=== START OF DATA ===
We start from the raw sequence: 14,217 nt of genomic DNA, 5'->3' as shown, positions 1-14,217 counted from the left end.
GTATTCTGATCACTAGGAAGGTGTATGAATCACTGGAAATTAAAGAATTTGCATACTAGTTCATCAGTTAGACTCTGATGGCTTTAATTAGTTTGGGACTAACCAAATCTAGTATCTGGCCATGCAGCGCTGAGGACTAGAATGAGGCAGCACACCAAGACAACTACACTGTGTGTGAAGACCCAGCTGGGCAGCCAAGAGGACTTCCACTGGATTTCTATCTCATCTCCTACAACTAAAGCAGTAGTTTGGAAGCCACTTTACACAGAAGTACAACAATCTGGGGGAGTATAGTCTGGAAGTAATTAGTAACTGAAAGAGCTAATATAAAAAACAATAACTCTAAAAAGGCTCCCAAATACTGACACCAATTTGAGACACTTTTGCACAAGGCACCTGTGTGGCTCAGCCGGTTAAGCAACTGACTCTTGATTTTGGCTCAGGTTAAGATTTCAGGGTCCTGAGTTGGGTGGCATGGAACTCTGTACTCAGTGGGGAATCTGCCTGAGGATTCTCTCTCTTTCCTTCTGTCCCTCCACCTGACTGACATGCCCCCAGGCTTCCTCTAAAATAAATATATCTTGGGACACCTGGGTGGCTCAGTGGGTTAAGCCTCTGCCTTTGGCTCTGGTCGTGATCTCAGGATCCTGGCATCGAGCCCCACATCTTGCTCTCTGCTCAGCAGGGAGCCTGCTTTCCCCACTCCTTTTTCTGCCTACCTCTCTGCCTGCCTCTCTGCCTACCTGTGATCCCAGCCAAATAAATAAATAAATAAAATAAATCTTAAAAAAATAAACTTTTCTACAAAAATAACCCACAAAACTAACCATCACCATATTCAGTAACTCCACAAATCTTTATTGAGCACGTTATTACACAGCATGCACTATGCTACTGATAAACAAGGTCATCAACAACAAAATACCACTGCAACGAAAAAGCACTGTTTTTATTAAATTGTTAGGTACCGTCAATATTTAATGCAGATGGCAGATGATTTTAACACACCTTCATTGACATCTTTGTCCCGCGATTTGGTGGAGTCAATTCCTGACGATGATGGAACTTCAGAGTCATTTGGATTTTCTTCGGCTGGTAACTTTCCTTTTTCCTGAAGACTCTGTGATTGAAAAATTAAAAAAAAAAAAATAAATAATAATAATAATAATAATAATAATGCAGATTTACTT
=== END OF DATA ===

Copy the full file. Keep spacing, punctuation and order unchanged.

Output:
We start from the raw sequence: 14,217 nt of genomic DNA, 5'->3' as shown, positions 1-14,217 counted from the left end.
GTATTCTGATCACTAGGAAGGTGTATGAATCACTGGAAATTAAAGAATTTGCATACTAGTTCATCAGTTAGACTCTGATGGCTTTAATTAGTTTGGGACTAACCAAATCTAGTATCTGGCCATGCAGCGCTGAGGACTAGAATGAGGCAGCACACCAAGACAACTACACTGTGTGTGAAGACCCAGCTGGGCAGCCAAGAGGACTTCCACTGGATTTCTATCTCATCTCCTACAACTAAAGCAGTAGTTTGGAAGCCACTTTACACAGAAGTACAACAATCTGGGGGAGTATAGTCTGGAAGTAATTAGTAACTGAAAGAGCTAATATAAAAAACAATAACTCTAAAAAGGCTCCCAAATACTGACACCAATTTGAGACACTTTTGCACAAGGCACCTGTGTGGCTCAGCCGGTTAAGCAACTGACTCTTGATTTTGGCTCAGGTTAAGATTTCAGGGTCCTGAGTTGGGTGGCATGGAACTCTGTACTCAGTGGGGAATCTGCCTGAGGATTCTCTCTCTTTCCTTCTGTCCCTCCACCTGACTGACATGCCCCCAGGCTTCCTCTAAAATAAATATATCTTGGGACACCTGGGTGGCTCAGTGGGTTAAGCCTCTGCCTTTGGCTCTGGTCGTGATCTCAGGATCCTGGCATCGAGCCCCACATCTTGCTCTCTGCTCAGCAGGGAGCCTGCTTTCCCCACTCCTTTTTCTGCCTACCTCTCTGCCTGCCTCTCTGCCTACCTGTGATCCCAGCCAAATAAATAAATAAATAAAATAAATCTTAAAAAAATAAACTTTTCTACAAAAATAACCCACAAAACTAACCATCACCATATTCAGTAACTCCACAAATCTTTATTGAGCACGTTATTACACAGCATGCACTATGCTACTGATAAACAAGGTCATCAACAACAAAATACCACTGCAACGAAAAAGCACTGTTTTTATTAAATTGTTAGGTACCGTCAATATTTAATGCAGATGGCAGATGATTTTAACACACCTTCATTGACATCTTTGTCCCGCGATTTGGTGGAGTCAATTCCTGACGATGATGGAACTTCAGAGTCATTTGGATTTTCTTCGGCTGGTAACTTTCCTTTTTCCTGAAGACTCTGTGATTGAAAAATTAAAAAAAAAAAAATAAATAATAATAATAATAATAATAATAATGCAGATTTACTT